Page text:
JLeslie's avatar

@ANef_is_Enuf That sounds good, the drive will be more automatic if you practice the specific route. Let us know how it goes. I know you can do it.

Buspar is another drug you can try if you are interested in antianxiety meds. Considered to not be addictive. But, I think it’s better if you try to handle it without medication.

Adirondackwannabe's avatar

@ANef_is_Enuf Definately get one. They make navigating a piece of cake.

JLeslie's avatar

I still can’t figure out my GPS. I just got a new phone that has GPS and I cannot figure that out either. My husband says I am the GPS.

Adirondackwannabe's avatar

@JLeslie Once you get your home address in it’s pretty easy. I’m a typical guy, I got one for christmas and left it in the box for a year. My g/f started using it and it really works.

john65pennington's avatar

First, leave your car radio/stereo off. The music will distract you. Second, before you leave, sit in the driver seat and mentally prepare yourself for the drive ahead. You are the “brains” of your vehicle, not the other way around. Tell yourself that you can and will do this. Tell yourself that you are going to drive defensively and that you control your vehicle….not the other way around.

Say a small prayer(it helps).

Tighten your seatbelt and go for it.

You will survive this.

ANef_is_Enuf's avatar

@JLeslie buspar makes me sick. I took it a long time ago. I do take an SSRI that is for depression and anxiety. It does help, but it is still early in my treatment. I will keep you guys posted… expect a reply here on Friday or Saturday. :)

@john65pennington thank you very much. Very true.

marinelife's avatar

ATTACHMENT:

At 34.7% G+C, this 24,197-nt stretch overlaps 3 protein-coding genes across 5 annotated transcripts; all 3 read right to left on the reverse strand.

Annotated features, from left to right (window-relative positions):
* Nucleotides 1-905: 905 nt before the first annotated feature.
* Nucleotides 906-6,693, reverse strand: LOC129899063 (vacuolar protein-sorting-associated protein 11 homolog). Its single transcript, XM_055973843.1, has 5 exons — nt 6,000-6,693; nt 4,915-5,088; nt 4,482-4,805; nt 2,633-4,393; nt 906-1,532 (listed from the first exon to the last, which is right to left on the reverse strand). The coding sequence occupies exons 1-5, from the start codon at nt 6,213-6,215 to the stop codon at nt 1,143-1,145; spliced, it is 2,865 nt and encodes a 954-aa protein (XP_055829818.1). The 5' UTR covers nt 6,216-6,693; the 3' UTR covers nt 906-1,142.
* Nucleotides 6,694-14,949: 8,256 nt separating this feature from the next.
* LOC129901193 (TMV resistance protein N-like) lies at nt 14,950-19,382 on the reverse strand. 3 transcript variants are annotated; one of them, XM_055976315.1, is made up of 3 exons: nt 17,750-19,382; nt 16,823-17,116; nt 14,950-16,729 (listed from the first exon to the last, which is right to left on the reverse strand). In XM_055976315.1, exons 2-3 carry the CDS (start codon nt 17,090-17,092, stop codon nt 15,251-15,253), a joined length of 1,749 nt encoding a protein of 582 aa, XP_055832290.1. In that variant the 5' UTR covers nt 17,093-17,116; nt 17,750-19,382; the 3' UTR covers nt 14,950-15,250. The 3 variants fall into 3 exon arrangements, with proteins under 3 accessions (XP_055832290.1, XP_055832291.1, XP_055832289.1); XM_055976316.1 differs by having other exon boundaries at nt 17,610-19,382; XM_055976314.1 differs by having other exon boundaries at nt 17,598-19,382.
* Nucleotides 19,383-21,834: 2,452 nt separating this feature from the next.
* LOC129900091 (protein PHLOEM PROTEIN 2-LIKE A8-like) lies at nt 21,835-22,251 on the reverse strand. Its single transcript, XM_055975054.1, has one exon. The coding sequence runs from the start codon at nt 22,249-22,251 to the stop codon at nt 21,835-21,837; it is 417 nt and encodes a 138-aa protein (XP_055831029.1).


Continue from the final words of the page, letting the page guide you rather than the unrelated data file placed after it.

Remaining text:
@ANef_is_Enuf Yes, they are. Calms Forte is just herbal. Rescue Remedy are flower remedies.

LuckyGuy's avatar

Is there any chance you can do a practice run during the day? Can you take someone with you?
I’d be honored to send you some telepathy.

Brian1946's avatar

Another way to reduce your anxiety is to concentrate on your breathing.
Perhaps you’re already familiar with basic yogic breathing, where you expand your stomach when you inhale, and contract it when you exhale.

I agree that taking a practice drive to your planned destination with a passenger is a great idea.
I suggest that you check your breathing at each step of your practice trip, and whenever you do feel anxious.

”...it will be evening and raining on the day that I have to go.”

Does the vehicle that you’ll be driving have anti-lock brakes? If so, are you familiar with how to apply them in situations that require hard braking?

Also, is there a way that you can avoid unintentionally obligating yourself to undertake scary things in the future?

This kinda reminds me of last T’giving, when you had to go to 3(?) different dinners in one day. :-o